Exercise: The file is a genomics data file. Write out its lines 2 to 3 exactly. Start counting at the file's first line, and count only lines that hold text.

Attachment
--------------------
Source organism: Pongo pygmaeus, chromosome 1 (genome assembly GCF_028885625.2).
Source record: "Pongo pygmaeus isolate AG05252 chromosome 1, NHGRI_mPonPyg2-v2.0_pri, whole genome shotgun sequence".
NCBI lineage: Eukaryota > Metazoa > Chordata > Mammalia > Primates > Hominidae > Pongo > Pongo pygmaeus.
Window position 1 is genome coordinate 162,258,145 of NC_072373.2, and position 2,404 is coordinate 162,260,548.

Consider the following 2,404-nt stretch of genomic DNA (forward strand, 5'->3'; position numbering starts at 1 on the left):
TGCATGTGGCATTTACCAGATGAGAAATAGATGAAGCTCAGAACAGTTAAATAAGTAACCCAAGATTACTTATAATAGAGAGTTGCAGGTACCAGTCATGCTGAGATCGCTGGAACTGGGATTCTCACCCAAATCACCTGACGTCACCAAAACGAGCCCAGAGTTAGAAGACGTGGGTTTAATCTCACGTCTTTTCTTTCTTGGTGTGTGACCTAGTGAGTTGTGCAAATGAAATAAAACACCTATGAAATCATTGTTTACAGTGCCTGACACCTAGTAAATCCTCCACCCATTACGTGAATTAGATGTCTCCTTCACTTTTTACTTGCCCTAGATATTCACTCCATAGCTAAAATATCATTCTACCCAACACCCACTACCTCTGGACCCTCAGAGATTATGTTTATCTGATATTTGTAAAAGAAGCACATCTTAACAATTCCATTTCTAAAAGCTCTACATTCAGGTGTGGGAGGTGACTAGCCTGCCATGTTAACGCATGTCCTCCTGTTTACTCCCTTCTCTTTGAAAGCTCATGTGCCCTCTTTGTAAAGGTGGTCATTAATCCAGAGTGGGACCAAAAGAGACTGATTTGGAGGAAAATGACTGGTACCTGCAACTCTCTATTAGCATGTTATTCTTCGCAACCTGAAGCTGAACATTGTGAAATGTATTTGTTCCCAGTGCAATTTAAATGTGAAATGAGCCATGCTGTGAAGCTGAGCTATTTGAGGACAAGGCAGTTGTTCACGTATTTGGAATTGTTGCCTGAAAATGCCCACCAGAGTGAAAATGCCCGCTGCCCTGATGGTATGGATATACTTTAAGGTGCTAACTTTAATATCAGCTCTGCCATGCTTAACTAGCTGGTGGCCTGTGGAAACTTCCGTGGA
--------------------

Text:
Source record: "Pongo pygmaeus isolate AG05252 chromosome 1, NHGRI_mPonPyg2-v2.0_pri, whole genome shotgun sequence".
NCBI lineage: Eukaryota > Metazoa > Chordata > Mammalia > Primates > Hominidae > Pongo > Pongo pygmaeus.